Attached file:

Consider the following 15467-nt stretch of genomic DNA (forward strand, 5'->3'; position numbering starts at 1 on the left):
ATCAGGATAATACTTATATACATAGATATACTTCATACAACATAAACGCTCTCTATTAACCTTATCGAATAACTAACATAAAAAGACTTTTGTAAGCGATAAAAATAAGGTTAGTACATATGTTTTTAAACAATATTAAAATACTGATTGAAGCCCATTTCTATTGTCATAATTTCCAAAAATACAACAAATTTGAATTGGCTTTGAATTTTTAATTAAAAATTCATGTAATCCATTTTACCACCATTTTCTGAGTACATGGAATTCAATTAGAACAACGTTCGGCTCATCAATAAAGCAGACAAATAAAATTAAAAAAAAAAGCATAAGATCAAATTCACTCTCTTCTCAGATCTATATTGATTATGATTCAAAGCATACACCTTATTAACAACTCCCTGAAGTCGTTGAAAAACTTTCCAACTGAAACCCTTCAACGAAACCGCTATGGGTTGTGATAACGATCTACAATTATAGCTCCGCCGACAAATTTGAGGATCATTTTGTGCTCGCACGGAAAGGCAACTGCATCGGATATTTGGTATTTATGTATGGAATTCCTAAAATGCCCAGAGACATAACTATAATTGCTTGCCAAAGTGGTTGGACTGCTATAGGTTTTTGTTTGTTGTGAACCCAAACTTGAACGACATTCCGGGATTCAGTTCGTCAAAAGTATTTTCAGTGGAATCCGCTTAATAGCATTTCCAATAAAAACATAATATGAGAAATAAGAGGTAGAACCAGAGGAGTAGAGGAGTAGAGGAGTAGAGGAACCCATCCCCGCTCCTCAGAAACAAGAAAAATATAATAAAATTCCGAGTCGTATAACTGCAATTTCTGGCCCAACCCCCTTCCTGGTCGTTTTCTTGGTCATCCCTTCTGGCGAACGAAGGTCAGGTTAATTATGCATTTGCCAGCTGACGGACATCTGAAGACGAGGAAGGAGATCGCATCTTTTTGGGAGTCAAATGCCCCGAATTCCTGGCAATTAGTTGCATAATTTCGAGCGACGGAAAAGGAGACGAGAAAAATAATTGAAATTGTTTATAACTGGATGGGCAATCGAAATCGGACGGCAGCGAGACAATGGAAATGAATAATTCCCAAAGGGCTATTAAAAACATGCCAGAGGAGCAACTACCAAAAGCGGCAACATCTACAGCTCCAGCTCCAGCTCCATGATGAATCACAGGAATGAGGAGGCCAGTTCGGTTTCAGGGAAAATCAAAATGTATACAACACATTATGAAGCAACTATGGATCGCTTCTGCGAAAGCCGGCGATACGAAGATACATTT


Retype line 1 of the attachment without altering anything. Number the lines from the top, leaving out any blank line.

Consider the following 15467-nt stretch of genomic DNA (forward strand, 5'->3'; position numbering starts at 1 on the left):